thanks to our law enforcers

The Writers’ Police Academy was a blast, and as usual, was attended by the most generous, friendly and interesting group of writers. It was lovely to talk excitedly about the cool burn building experience followed with pictures of burn scenes, or the autopsy photo close-ups, and not have my listener cock an eyebrow and slowly ease away.

What was especially amusing was when someone asked an officer, “So, if I wanted to set fire to a building, say, an empty warehouse, what would be the best way to do it?” His lips would twitch in a small smile, but the eyes instinctively flicked down to the name badge. After all, that’s his job. His duty.

The men and women who volunteered their time for our group of 100+ writers made this event. They were all great sports, and it’s clear how much they love their work despite the physical and emotional toll it takes.

I learned a great deal during this conference, and FATS (Firearm Training Simulation) was an experience I’ll never forget. I killed a bunch of people. I was shot many more times. I stood by while a little girl accidentally shot her younger brother with a gun she’d carried to school in her pocket. I even had to kill a dog. *sniff*

The memories and the images will certainly find a way into my fiction, and that was the point of the Academy.

But the biggest lesson I brought home with me is how much I respect and value our local law enforcement. I’ve always known they’re there for me when I need it. They raced to the scene of a crash outside my Cape Cod home one nasty January night when others were warned to stay inside. They turned out in force when my mother-in-law suffered her double aneurysms. They leave their own families during hurricanes in order to protect those invincibles who need help.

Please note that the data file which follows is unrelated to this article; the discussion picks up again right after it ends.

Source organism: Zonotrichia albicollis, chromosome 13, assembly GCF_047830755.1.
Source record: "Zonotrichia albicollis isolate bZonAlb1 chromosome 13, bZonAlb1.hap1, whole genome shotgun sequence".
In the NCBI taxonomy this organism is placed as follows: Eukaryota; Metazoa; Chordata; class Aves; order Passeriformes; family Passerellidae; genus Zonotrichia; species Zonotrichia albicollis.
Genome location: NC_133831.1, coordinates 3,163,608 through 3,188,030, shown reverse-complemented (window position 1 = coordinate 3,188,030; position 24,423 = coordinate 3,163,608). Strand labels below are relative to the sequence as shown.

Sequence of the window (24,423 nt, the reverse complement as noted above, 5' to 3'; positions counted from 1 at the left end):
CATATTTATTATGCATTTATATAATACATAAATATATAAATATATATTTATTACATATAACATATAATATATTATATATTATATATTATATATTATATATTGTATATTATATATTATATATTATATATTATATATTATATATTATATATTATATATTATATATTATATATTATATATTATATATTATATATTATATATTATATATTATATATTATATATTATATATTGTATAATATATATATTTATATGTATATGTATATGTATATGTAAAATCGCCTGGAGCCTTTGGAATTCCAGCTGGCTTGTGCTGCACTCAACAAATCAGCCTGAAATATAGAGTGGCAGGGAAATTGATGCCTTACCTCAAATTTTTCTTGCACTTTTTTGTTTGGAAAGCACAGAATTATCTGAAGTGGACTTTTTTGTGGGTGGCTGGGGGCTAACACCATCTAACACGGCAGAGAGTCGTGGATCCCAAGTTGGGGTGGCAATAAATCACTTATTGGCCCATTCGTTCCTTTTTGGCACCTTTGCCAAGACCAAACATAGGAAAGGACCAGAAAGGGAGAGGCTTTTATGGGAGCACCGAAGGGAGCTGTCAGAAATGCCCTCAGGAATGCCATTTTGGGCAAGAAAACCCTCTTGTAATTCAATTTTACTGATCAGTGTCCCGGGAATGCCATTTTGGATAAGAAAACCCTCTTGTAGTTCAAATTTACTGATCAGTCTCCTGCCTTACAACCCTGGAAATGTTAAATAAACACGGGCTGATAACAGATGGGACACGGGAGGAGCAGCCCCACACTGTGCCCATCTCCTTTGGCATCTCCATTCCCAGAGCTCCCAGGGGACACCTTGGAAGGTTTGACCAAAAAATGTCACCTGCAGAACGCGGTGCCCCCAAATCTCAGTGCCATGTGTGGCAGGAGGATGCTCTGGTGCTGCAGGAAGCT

I’ve always believed that my safety is their priority. I’ve had a chance to experience one iota of what each officer lives with on a very real, daily basis. But I’ve heard it now. The emotional consequences of a life-or-death decision.

I’ve watched them choke, and tear up, and struggle to regain control.

I’ll post pictures and share the specifics another time. But here, I want to thank my protectors. They make our lives possible, and so many of us little people don’t fully understand. I still don’t, not really. But I have a better understanding, and boatloads more respect for the jobs they do. For us.

Thank you.


EDIT: I’ll be adding links here to blog posts I find around the internet about the weekend:

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